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UN Under Secretary General/Emergency Relief Coordinator, Mark Lowcock, visited a UNFPA Women Friendly Space in Kutupalong, Cox's Bazar, hearing the stories of Rohingya refugee women and girls arriving in Bangladesh. He underscores the urgency of addressing the unique protection and sexual and reproductive health needs of women and girls in the crisis.


The Rohingya refugee crisis is largely feminized, with over half of arrivals as women and girls. UNFPA is responding to their unique sexual and reproductive health and protection needs, ensuring no woman or girls is left behind.


More than 70% of married women in Bangladesh experience some form of violence at the hands of their husbands. Girls are prevented from attending school for fear of violence and harassment. Join in and become an Ambassador for Change today, because only if we all commit to ensuring a life of respect and dignity for everyone can we end gender based violence.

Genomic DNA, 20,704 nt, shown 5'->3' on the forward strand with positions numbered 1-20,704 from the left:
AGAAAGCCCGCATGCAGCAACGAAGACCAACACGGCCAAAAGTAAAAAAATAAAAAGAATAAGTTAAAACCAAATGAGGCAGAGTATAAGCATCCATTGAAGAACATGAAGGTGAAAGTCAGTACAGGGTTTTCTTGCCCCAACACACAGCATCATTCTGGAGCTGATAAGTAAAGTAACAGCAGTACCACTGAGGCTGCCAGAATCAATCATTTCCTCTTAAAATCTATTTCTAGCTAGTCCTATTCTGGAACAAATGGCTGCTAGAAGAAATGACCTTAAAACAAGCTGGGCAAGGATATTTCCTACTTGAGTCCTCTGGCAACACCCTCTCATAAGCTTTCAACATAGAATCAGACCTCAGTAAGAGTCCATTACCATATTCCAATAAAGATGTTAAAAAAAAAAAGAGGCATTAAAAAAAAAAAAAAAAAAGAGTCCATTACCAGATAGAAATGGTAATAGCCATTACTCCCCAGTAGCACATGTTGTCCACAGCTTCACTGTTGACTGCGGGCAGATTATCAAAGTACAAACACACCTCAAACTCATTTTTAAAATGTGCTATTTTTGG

Obstetric fistula, a serious childbirth injury, affects millions of women in the developing world. UNFPA help set up Bangladesh's National Fistula Center so women can receive repair surgery and surgeons can be trained in fistula repair.


Find out about who we are and what we do. The United Nations Population Fund (UNFPA) has been in Bangladesh since 1974, working towards "delivering a world where every pregnancy is wanted, every childbirth is safe and every young person's potential is fulfilled."


Recovered after multiple surgeries, Sultana is now an advocate telling other women that their obstetric fistula can be repaired. With UNFPA support, a growing number of hospitals are now offering the procedure.